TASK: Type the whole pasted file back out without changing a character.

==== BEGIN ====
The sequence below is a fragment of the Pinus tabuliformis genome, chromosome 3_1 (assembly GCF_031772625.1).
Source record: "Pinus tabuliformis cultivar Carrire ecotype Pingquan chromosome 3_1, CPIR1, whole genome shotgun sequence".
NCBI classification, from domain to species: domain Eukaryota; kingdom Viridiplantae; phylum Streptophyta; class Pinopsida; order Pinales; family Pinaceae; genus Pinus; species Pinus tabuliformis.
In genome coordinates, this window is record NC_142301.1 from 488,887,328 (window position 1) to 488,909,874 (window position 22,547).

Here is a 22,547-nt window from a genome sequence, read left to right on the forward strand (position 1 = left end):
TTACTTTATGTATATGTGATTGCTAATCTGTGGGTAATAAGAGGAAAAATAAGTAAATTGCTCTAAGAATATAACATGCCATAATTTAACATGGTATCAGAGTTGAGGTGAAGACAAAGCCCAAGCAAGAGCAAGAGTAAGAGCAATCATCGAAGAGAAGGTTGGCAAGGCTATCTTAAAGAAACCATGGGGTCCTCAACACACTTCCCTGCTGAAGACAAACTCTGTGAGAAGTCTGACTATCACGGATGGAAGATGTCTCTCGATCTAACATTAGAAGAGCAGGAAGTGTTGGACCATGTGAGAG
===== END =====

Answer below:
The sequence below is a fragment of the Pinus tabuliformis genome, chromosome 3_1 (assembly GCF_031772625.1).
Source record: "Pinus tabuliformis cultivar Carrire ecotype Pingquan chromosome 3_1, CPIR1, whole genome shotgun sequence".
NCBI classification, from domain to species: domain Eukaryota; kingdom Viridiplantae; phylum Streptophyta; class Pinopsida; order Pinales; family Pinaceae; genus Pinus; species Pinus tabuliformis.
In genome coordinates, this window is record NC_142301.1 from 488,887,328 (window position 1) to 488,909,874 (window position 22,547).

Here is a 22,547-nt window from a genome sequence, read left to right on the forward strand (position 1 = left end):
TTACTTTATGTATATGTGATTGCTAATCTGTGGGTAATAAGAGGAAAAATAAGTAAATTGCTCTAAGAATATAACATGCCATAATTTAACATGGTATCAGAGTTGAGGTGAAGACAAAGCCCAAGCAAGAGCAAGAGTAAGAGCAATCATCGAAGAGAAGGTTGGCAAGGCTATCTTAAAGAAACCATGGGGTCCTCAACACACTTCCCTGCTGAAGACAAACTCTGTGAGAAGTCTGACTATCACGGATGGAAGATGTCTCTCGATCTAACATTAGAAGAGCAGGAAGTGTTGGACCATGTGAGAG